In your column in the January 2010 issue of Kiplinger's,you stated that "if you already have a traditional IRA, you can't simply put $5,000 into a nondeductible IRA and then move it tax-free to a Roth." Please explain again. I had contributed to a deductible IRA for many years, then stopped putting money into that account when I was no longer eligible for the deduction. I make too much money to contribute to a Roth, but I have been contributing to a nondeductible IRA for many years. I want to convert all of this into a Roth in 2010. I also want to contribute to the nondeductible IRA in 2010 and convert it into a Roth because I make too much to contribute directly to a Roth. Why can’t I do this in 2010? My wife is in the same predicament.

Now that it's 2010, you can convert your traditional IRAs to a Roth regardless of your income. What I was referring to was the tax treatment of the conversion -- if some of your IRA contributions have been tax-deductible and some have been nondeductible, you can’t just cherry-pick the nondeductible contributions to convert and avoid paying taxes.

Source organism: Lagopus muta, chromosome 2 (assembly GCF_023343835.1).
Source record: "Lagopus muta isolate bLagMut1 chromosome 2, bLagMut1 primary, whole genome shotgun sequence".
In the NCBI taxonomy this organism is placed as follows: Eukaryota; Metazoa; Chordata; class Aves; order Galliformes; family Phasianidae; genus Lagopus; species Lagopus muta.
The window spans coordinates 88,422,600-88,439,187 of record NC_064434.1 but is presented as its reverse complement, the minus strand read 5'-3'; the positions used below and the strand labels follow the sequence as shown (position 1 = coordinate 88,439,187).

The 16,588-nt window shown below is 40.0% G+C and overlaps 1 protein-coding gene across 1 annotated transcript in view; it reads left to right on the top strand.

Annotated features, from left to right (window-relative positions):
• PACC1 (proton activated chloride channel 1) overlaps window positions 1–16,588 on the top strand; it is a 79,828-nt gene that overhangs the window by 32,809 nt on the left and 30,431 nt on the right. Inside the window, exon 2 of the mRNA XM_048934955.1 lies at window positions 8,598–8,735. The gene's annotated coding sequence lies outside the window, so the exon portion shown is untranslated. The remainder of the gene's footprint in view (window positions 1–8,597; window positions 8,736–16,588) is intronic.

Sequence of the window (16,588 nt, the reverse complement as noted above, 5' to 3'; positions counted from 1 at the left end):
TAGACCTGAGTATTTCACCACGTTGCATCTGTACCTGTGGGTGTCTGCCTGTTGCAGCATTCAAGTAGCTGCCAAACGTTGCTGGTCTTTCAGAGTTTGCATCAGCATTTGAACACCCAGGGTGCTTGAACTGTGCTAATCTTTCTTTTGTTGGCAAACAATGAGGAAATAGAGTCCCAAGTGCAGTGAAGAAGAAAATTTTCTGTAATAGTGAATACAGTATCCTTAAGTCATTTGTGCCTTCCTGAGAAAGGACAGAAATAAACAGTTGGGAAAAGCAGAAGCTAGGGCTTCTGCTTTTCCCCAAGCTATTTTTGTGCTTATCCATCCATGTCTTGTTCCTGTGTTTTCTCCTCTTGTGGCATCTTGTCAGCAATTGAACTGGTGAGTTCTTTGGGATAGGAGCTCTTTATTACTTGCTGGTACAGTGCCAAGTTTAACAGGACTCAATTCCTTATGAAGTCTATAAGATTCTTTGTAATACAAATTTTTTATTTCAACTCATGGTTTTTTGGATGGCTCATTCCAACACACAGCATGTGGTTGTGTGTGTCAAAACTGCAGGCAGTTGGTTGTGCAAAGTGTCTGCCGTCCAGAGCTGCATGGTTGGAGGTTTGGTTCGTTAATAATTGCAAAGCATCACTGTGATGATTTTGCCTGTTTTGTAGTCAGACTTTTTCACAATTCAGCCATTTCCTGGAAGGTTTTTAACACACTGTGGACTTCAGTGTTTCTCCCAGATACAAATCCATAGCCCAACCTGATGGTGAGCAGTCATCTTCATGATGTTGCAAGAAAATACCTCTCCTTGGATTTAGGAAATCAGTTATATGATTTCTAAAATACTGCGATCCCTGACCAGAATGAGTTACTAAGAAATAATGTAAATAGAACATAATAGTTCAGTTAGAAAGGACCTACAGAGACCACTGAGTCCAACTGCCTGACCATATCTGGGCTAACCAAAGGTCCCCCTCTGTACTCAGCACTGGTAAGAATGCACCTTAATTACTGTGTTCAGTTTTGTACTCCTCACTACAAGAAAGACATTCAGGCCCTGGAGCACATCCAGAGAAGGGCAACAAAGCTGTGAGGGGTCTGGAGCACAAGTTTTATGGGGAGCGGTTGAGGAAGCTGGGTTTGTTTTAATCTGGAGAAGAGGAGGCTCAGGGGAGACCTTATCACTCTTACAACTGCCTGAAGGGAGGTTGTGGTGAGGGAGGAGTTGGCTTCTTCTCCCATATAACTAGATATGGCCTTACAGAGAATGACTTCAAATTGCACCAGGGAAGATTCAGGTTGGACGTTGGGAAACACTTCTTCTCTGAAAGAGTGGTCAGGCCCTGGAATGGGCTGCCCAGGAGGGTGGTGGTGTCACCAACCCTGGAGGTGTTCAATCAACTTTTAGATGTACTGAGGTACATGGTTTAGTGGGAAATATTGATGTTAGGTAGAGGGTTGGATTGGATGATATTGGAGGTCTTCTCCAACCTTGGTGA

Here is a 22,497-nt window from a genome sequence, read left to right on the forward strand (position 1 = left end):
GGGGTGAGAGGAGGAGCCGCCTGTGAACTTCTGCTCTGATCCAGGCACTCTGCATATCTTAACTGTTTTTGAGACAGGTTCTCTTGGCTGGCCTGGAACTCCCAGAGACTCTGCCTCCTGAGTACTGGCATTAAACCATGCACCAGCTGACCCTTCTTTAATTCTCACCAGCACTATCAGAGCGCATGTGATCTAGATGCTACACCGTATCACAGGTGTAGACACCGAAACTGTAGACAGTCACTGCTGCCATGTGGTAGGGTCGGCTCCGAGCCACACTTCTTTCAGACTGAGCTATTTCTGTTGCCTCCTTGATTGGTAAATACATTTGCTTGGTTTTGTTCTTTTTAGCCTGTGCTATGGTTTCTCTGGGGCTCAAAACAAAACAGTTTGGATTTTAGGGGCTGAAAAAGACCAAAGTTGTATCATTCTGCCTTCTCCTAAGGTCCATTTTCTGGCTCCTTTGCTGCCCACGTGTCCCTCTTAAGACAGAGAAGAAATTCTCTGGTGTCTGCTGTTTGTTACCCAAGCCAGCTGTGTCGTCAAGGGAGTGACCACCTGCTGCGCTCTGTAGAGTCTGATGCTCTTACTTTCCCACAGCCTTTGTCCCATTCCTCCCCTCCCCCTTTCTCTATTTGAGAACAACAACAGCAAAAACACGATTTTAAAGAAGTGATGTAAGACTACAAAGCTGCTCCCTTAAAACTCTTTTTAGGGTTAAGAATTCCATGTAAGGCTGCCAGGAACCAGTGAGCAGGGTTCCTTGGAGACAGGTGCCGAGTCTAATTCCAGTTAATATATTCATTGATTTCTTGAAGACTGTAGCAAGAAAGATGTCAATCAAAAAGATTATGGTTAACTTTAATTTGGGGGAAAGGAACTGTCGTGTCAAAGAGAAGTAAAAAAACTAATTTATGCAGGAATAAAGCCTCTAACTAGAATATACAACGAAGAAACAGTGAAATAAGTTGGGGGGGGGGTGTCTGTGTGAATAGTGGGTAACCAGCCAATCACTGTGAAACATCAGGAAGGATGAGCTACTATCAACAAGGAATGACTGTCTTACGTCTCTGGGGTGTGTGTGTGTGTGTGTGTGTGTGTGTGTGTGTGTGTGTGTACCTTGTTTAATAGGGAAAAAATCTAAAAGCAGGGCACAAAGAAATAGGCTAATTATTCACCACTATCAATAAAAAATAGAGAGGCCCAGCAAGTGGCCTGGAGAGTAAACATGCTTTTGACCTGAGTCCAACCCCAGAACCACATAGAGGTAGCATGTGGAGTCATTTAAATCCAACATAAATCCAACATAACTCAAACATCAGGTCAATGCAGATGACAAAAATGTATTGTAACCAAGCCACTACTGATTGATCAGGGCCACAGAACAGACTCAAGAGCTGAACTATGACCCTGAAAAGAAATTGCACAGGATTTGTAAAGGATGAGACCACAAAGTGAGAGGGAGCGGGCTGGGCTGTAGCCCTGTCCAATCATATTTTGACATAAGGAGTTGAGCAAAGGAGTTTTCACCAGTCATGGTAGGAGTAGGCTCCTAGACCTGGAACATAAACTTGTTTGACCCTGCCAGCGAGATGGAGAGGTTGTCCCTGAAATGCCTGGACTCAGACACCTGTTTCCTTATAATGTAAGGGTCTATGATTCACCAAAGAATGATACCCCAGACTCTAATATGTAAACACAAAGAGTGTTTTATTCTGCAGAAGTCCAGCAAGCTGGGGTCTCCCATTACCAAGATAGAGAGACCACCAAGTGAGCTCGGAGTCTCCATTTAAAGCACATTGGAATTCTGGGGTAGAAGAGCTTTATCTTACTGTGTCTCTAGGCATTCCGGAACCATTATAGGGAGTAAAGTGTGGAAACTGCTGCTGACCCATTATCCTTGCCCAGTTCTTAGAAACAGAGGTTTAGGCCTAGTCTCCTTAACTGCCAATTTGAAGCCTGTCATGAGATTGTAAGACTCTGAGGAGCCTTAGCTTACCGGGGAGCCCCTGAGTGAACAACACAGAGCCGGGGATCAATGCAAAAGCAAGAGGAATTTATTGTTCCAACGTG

Instead, the amount taxable on the conversion is based on the ratio of nondeductible contributions to the total balance in all of your traditional IRA accounts. If you have $10,000 in nondeductible contributions, for example, and the total balance is $12,000, then 83% of any conversion would be tax-free.

Income limits

I know that the income limits for converting a traditional IRA to a Roth will be eliminated in 2010. But will the income limits for contributing to a Roth IRA be eliminated in 2010 as well?

No, you still won’t be allowed to contribute to a Roth IRA if your income is above a certain level. But it will be easy for anyone to take a back door into a Roth.

For married taxpayers who file jointly, the right to contribute in 2010 to a Roth will phase out as income rises from $166,000 to $176,000. The amount taxpayers who or single or filing as head of household can contribute is phased out as AGI rises from $105,000 to $120,000.